Illini sure they’ll see the best again

Donald Eggert The Daily illini Illinois Luke Stannard competes on the pommel horse at the gymnastics meet against Penn State University, Saturday Feb 14, 2009 at Huff Hall.

Donald Eggert The Daily illini Illinois’ Luke Stannard competes on the pommel horse at the gymnastics meet against Penn State University, Saturday Feb 14, 2009 at Huff Hall.

By Kyle Diller

The No. 6 Illinois men’s gymnastics team may not have won the Pacific Coast Classic, billed as the preview to the NCAA Championships, but its dream for NCAA domination is far from over.

Because a Japanese all-star squad took first, the Illini won’t match up against the Classic champions in the NCAA Championships. But they will face stiff competition in the NCAA Championships from the second- and third-place finishers, No. 3 Stanford and No. 2 California, respectively. Stanford led the college teams with a score of 356.900, while Illinois posted a score of 350.550 to finish fifth in the seven-team invite.

“We put up our second-highest score (of the season) without Paul Ruggeri,” head coach Yoshi Hayasaki said. “I think it’s an accomplishment in itself the way they performed, certainly that spot without Paul has really made a difference, but I think with him we could be huge.”

From the beginning of the season, the focus of the Illini gymnasts has been an NCAA Championship. It might seem that a fifth-place finish against many of the nation’s highest ranked teams would put a shadow over that goal, but come the end of the season when these teams meet again, a lot will have changed.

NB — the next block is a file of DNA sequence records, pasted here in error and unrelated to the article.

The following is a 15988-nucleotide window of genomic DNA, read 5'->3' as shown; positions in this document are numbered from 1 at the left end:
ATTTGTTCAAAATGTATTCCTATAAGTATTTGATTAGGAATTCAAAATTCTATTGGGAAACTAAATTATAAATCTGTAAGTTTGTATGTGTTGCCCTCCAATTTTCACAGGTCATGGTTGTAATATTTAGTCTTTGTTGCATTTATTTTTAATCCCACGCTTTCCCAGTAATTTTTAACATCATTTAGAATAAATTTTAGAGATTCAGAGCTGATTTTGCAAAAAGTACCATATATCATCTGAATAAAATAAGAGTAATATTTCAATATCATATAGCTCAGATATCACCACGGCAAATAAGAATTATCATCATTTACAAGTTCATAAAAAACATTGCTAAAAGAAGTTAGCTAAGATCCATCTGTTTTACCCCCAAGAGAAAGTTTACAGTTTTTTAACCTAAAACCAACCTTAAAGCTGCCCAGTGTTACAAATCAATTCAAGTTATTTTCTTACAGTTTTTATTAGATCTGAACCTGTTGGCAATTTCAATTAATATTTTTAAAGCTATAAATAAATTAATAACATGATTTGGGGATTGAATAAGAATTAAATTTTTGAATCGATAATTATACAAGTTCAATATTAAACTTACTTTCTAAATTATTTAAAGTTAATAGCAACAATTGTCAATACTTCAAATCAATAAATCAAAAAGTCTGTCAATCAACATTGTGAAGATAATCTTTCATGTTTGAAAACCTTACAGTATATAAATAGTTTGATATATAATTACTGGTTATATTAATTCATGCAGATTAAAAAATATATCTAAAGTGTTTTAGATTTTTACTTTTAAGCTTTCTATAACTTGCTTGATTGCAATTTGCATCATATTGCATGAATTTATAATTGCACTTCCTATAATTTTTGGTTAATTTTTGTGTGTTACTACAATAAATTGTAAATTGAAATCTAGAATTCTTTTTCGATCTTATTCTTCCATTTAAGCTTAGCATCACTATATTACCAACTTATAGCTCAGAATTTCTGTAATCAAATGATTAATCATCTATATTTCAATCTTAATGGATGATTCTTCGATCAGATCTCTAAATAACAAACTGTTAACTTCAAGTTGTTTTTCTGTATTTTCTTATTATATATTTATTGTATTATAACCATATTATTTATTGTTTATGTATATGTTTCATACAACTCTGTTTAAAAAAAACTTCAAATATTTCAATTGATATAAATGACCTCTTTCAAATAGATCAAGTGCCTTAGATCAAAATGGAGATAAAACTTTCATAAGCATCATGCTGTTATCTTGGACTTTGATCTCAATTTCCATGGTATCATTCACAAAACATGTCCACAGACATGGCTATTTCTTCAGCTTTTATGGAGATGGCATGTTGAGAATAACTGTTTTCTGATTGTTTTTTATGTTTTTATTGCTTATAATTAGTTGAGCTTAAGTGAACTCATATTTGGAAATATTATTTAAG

Since his Big Ten pommel horse title in 2008, many have associated Illinois pommel horse with the name Daniel Ribeiro. But Saturday night it was junior Luke Stannard who found glory on the pommel horse, as he tied for first with a career-high score of 15.200.

“We definitely have high hopes and we’re definitely still shooting for an NCAA Championship,” Stannard said. “Teams are going to peak later in the season. We’re hoping they’re peaking earlier than us, but we’re going to expect them to get better, just like us. Our potential and where we’re at right now leaves more room for improvement than some of the other teams.”

The emergence of Stannard on the pommel horse could prove key for the Illini, as they are proving the depth of their squad. The most obvious sign of their depth has been Illinois’ success despite the loss of Ruggeri.

“We certainly felt that, not having him,” Hayasaki said. “But, on the same token, without him I think we really did a good job. To have him return to the lineup will make a huge difference.”

Ruggeri could possibly be the deciding factor when the Illini match up against the nation’s best once again. The sophomore was forced to miss out on the Classic due to meniscus surgery, but the reigning NCAA and national high bar champion will be back in action for the most important time of the year – when championship titles are up for grabs in April.

The loss of Ruggeri has allowed freshmen an opportunity to step up and fill the void. And while a national champion leaves big shoes to be filled, the team’s rookies have risen to the challenge. All-around competitors Tyler Mizoguchi and Austin Phillips have performed exceptionally, as they placed fifth and sixth, respectively, in the all-around at the Classic against some of the NCAA’s best. Phillips exuded confidence, believing the Illini can win the NCAA Championships.

“I think, Big Tens, I think we have that in the bag,” Phillips said. “I think for NCAAs we’re going to have to pull it together, but I think in the end we’ll make it.”